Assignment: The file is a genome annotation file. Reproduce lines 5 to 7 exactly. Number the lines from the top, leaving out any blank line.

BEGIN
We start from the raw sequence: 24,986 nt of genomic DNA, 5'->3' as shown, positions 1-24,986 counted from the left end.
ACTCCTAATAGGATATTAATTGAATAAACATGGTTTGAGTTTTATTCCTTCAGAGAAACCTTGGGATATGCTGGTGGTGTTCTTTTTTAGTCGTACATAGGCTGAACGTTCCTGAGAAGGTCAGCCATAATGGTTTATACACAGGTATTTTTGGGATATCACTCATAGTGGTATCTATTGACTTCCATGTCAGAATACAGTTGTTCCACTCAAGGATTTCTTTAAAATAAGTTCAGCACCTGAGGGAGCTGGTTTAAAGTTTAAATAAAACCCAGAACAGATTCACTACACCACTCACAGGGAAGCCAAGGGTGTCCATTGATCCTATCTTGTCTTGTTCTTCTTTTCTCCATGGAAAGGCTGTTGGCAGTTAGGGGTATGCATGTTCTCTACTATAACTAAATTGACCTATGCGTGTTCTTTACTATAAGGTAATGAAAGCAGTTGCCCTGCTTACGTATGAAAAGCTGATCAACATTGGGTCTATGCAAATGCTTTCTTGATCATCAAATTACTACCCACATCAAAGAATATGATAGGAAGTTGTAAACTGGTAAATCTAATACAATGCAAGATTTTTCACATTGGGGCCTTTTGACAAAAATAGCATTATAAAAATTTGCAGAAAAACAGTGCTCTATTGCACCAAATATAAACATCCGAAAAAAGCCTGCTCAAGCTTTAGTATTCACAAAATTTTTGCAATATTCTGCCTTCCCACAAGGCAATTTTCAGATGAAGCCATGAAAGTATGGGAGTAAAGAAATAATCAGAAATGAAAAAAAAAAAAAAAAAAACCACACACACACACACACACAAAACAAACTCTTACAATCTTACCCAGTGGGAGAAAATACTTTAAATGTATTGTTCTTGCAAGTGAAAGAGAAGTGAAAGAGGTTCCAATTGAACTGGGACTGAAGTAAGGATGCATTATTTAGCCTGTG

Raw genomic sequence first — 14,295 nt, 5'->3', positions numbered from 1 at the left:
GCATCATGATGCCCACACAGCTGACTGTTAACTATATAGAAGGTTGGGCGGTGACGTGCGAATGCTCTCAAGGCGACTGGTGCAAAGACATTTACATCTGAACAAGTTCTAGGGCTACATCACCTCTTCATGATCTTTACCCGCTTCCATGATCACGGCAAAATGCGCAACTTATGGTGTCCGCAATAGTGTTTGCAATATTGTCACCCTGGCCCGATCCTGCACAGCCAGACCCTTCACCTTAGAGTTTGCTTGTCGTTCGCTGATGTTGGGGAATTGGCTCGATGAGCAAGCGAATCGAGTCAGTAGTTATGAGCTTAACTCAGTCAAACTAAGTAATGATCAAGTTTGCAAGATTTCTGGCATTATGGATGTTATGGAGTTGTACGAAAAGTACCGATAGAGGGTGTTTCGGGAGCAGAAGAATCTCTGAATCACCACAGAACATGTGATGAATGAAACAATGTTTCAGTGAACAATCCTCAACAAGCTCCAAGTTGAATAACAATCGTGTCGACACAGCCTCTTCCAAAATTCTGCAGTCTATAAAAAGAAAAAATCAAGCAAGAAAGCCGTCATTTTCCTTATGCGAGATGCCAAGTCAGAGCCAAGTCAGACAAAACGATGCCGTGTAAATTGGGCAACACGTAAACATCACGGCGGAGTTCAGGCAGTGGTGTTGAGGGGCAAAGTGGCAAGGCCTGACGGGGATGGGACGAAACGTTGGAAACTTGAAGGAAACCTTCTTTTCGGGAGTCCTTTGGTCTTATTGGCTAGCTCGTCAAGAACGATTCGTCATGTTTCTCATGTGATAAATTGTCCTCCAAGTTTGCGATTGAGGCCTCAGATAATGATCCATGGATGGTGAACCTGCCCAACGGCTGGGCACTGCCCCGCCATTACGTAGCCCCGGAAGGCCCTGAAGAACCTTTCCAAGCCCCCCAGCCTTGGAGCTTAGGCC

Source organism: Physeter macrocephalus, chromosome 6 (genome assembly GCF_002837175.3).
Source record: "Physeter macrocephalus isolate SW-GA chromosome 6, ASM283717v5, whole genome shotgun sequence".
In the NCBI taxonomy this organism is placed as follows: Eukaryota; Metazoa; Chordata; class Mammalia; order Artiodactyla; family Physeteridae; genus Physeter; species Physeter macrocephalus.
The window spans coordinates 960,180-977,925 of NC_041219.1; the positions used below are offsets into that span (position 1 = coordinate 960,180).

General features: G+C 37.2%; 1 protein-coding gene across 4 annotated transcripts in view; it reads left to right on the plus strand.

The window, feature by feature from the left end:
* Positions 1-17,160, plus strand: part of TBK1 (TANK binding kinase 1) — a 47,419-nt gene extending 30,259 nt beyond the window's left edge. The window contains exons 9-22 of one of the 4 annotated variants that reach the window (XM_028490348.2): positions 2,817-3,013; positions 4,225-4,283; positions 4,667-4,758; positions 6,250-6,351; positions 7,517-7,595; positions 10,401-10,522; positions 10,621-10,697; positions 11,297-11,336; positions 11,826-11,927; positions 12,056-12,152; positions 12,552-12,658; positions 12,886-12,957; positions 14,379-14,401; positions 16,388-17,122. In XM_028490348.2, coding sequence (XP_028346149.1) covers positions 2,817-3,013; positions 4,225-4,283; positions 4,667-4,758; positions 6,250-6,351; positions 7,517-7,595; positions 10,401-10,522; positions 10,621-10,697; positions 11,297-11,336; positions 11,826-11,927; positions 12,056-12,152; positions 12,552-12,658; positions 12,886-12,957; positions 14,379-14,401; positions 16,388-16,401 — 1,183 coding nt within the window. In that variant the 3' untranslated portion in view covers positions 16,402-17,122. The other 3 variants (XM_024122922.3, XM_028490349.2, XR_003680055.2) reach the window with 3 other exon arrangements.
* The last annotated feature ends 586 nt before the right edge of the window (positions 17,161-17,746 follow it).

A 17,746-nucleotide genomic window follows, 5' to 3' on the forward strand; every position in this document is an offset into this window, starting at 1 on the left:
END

Source organism: Physeter macrocephalus, chromosome 6 (genome assembly GCF_002837175.3).
Source record: "Physeter macrocephalus isolate SW-GA chromosome 6, ASM283717v5, whole genome shotgun sequence".
In the NCBI taxonomy this organism is placed as follows: Eukaryota; Metazoa; Chordata; class Mammalia; order Artiodactyla; family Physeteridae; genus Physeter; species Physeter macrocephalus.